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In calling for a moratorium on the implementation of clearer and more stringent academic standards in our public schools, Republican leaders in the state General Assembly sought to exploit for political advantage the understandable anxieties of parents and teachers. The legislature should soundly reject their call to embrace educational mediocrity.
The politics are clear enough. Senate Minority Leader John McKinney, a Fairfield Republican, is running for governor. Unfortunately for him, a recent Quinnipiac poll showed his candidacy remains a well-kept secret, with 3 percent of Republicans pointing to him as their preferred candidate.
Sen. McKinney has tried to gain some attention in calling for the resignation of Education Commissioner Stefan Pryor. The justification appears to be that the ambitious education reform initiatives sought by Gov. Dannel P. Malloy and endorsed by the legislature have not rolled out flawlessly in the first two years of implementation.
Essentially, in attacking education reform efforts, Sen. McKinney sees an opportunity to try to undercut one of Malloy's major achievements. Over in the House, Sen. McKinney's partner in political opportunity, Minority Leader Larry Cafero of Norwalk, arranged last Wednesday's Education Committee public hearing on the bill that would block implementation of the Common Core State Standards.
There is a relatively small but deeply dedicated and vocal group who oppose Common Core and see all sorts of conspiratorial and nefarious motives behind its implementation. They turned out for the hearing, which lasted 12 hours. The truth is, Common Core is about improving education, not selling standardized tests or indoctrinating students, a couple of the leading conspiracy theories.
Connecticut is among 45 states to adopt the Common Core standards for mathematics and English. The more stringent standards will challenge teachers and students, requiring critical and analytical thought. They provide uniform benchmarks intended to ensure that students who graduate from the nation's high schools are ready for higher education and the technologically challenging jobs that will gain increasing prominence in the global economy.
Connecticut, and America, cannot shrink from this challenge.
Claims that the standards will hamstring teachers and stifle teaching creativity do not hold up to scrutiny. No curriculum is mandated and inventiveness should be encouraged in finding ways to inspire students in pursuit of meeting the standards.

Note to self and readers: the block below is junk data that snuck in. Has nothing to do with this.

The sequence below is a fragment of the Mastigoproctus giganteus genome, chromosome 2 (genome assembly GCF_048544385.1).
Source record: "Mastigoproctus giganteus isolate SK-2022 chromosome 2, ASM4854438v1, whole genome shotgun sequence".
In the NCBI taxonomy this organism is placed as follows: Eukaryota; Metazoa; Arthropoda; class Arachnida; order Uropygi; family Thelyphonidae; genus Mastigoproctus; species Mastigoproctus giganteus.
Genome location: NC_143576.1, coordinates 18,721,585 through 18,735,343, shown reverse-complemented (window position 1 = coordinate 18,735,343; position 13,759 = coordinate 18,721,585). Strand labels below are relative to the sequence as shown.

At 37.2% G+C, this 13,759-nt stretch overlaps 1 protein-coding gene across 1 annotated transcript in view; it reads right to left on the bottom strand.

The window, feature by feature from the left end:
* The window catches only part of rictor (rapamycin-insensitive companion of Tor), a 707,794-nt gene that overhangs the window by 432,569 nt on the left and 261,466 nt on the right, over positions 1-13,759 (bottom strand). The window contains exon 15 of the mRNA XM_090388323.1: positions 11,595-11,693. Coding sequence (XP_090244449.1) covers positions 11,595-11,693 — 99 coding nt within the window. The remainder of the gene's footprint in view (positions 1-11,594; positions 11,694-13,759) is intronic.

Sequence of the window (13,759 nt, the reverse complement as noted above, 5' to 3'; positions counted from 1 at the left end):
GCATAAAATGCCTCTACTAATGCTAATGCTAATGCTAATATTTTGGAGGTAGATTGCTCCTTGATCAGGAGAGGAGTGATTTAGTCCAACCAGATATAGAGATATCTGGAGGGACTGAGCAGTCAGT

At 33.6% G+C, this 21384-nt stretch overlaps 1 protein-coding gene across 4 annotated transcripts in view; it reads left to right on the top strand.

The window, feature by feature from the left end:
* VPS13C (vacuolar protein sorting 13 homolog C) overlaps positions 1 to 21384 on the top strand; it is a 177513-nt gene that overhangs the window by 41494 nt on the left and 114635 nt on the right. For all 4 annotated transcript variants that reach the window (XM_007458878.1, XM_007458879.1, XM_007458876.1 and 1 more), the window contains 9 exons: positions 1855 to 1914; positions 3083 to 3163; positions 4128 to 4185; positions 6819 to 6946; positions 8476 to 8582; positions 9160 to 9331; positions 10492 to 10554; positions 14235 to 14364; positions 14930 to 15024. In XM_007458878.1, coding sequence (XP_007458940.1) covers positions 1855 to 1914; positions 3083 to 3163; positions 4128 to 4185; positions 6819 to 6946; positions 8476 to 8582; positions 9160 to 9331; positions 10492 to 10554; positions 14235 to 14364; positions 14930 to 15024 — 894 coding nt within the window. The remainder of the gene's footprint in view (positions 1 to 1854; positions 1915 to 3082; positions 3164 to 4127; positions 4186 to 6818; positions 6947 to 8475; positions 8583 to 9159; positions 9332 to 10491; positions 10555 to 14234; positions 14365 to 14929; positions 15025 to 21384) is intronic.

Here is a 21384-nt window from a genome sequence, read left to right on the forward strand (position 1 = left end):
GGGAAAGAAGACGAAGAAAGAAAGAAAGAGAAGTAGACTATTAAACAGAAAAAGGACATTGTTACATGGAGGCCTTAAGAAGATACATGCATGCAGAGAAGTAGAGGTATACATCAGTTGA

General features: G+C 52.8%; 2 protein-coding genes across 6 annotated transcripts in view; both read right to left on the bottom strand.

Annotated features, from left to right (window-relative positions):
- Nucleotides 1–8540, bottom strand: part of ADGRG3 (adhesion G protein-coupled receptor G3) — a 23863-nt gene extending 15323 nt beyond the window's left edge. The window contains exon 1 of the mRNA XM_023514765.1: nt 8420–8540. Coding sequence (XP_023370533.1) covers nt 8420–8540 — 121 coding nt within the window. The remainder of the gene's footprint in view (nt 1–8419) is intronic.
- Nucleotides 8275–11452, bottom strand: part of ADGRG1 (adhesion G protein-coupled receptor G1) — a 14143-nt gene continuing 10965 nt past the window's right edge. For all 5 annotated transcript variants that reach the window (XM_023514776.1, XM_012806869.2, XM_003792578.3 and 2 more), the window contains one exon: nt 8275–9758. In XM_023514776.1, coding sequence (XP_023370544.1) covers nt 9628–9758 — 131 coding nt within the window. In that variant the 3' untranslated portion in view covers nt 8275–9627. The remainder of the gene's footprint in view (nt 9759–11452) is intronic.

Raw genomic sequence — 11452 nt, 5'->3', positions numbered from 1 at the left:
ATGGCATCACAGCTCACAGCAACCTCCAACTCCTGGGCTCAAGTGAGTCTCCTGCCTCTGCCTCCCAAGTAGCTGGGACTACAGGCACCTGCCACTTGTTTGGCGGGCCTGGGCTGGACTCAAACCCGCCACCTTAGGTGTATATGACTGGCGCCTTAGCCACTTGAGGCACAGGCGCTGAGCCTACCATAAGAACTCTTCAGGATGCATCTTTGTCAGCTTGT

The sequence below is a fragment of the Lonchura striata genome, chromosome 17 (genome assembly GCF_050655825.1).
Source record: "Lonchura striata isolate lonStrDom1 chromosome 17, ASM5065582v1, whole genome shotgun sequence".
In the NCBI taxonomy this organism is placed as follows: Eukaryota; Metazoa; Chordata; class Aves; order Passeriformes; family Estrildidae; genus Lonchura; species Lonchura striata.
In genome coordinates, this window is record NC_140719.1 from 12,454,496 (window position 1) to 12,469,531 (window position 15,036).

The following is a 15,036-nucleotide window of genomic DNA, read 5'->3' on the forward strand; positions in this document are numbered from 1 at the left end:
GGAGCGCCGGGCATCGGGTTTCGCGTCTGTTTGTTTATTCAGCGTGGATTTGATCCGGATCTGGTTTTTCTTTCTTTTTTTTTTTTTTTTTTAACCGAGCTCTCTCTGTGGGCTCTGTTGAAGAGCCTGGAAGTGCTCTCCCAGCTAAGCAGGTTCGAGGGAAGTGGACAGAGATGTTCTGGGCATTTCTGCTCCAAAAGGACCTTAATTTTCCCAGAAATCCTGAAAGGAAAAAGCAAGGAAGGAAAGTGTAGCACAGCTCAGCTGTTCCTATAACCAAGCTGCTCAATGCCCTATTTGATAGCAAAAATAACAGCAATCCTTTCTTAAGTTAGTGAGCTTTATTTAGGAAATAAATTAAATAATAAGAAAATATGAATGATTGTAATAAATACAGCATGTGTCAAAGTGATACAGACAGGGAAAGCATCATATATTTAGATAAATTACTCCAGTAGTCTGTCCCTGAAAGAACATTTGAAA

"By having fewer, but clearer and higher standards, teachers can go deeper with their lessons and do what they do best - make learning come to life for kids," said New Haven Superintendent Garth Harries at Wednesday's hearing.
Joseph Cirasuolo, executive director of the Connecticut Association of Public School Superintendents, testified at the hearing that school districts across the state are well along in implementing the new standards.
Melodie Peters, a former state senator from our region and now president of the state chapter of the American Federation of Teachers, testified that the union agrees with the superintendents that Common Core should move forward.
In the last few weeks, The Day Editorial Board met with representatives of the Connecticut Association of Boards of Education and with the educational reform advocacy groups ConnCan and Connecticut Council for Education Reform. All called for moving forward with the standards.
Understandable are concerns about the new standardized Smarter Balanced Test, which aligns with the Common Core goals. Frankly, our students aren't ready for the tests that start next week. But this is a baseline test, to see where students stand, and the results will not be tied to teacher evaluations, school performance ratings or individual student records.
The Malloy administration recognizes there have been problems in trying to do so much, so fast. Gov. Malloy recently signed an executive order creating a 25-member task force of teachers, administrators, school board members and parents to "examine gaps in existing Common Core implementation at the school, district and state level, and identify opportunities to share best practices across schools and school districts."
It must report by June 30, in time to implement improvements for the following school year. Members include teacher Bruce Yarnall of Stonington and Groton Assistant Superintendent Sean McKenna.
We finish and concur with another statement by New Haven Superintendent Harries: "Any roll-back of Common Core is a step back for our kids."
The editorial board is composed of the publisher and four journalists of varied editing and reporting backgrounds. The board's discussions and information gained from its meetings with political, civic, and business leaders drive the institutional voice of The Day, as expressed in its editorials. The editorial department operates separately from the newsroom.